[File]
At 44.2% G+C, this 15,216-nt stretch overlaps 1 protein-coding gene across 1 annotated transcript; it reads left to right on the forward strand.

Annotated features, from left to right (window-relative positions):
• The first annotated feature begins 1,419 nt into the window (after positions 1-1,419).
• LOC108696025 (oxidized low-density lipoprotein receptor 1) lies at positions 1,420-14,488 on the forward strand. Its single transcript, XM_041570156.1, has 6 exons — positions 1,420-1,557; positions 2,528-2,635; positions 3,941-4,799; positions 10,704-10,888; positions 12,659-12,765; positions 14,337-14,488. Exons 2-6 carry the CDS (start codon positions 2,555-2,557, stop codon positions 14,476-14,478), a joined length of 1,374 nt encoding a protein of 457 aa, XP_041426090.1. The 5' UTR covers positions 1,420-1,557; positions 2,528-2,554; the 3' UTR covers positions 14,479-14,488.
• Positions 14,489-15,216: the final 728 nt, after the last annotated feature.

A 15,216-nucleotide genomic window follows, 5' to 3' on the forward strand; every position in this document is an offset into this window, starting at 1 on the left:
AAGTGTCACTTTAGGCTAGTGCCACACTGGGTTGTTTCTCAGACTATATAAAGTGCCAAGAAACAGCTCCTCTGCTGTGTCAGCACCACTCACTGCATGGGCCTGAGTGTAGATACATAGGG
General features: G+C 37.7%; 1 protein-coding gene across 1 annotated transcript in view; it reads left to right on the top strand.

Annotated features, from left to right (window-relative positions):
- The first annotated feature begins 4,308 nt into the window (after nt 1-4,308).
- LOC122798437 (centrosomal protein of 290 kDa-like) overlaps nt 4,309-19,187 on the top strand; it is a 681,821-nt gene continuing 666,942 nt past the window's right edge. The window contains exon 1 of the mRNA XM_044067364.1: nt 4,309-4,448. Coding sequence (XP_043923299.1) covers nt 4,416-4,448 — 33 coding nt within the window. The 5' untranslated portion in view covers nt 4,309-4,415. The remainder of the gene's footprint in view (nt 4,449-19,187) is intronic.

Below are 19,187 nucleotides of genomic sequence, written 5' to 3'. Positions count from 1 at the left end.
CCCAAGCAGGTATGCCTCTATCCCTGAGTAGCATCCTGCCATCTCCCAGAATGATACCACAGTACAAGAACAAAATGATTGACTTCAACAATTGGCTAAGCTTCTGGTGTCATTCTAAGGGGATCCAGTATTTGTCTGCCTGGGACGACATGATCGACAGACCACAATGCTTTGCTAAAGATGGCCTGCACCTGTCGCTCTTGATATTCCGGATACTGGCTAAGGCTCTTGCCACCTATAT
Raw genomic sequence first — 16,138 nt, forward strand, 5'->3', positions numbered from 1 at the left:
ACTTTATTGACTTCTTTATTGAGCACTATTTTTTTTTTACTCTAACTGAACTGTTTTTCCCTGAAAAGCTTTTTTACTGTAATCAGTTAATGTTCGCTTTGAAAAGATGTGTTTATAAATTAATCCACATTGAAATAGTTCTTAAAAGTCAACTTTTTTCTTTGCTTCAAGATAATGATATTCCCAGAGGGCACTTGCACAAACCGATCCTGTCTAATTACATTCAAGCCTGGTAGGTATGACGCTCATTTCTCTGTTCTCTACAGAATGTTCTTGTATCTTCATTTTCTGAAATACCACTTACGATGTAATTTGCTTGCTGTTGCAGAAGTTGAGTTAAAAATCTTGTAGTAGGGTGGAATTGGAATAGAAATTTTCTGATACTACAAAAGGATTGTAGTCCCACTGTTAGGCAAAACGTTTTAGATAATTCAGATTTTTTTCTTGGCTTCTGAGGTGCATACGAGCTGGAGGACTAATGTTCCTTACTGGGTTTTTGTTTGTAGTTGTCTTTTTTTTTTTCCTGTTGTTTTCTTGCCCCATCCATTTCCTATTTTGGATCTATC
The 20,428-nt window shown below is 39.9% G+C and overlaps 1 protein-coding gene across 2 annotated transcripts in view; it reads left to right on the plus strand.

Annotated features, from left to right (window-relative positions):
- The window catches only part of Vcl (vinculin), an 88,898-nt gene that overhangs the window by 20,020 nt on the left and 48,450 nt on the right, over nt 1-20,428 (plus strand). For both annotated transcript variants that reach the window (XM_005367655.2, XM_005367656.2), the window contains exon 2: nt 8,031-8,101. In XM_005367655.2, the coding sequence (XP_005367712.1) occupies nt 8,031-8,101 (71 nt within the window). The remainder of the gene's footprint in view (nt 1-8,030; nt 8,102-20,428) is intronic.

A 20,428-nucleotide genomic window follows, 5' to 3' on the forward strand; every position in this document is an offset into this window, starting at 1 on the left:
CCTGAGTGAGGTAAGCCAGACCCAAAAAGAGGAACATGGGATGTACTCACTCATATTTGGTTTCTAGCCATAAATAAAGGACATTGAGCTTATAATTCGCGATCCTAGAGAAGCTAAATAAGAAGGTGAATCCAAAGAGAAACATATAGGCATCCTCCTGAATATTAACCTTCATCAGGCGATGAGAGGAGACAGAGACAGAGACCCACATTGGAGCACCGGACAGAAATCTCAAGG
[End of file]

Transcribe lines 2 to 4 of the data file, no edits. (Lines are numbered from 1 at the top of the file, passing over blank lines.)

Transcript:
Annotated features, from left to right (window-relative positions):
• The first annotated feature begins 1,419 nt into the window (after positions 1-1,419).
• LOC108696025 (oxidized low-density lipoprotein receptor 1) lies at positions 1,420-14,488 on the forward strand. Its single transcript, XM_041570156.1, has 6 exons — positions 1,420-1,557; positions 2,528-2,635; positions 3,941-4,799; positions 10,704-10,888; positions 12,659-12,765; positions 14,337-14,488. Exons 2-6 carry the CDS (start codon positions 2,555-2,557, stop codon positions 14,476-14,478), a joined length of 1,374 nt encoding a protein of 457 aa, XP_041426090.1. The 5' UTR covers positions 1,420-1,557; positions 2,528-2,554; the 3' UTR covers positions 14,479-14,488.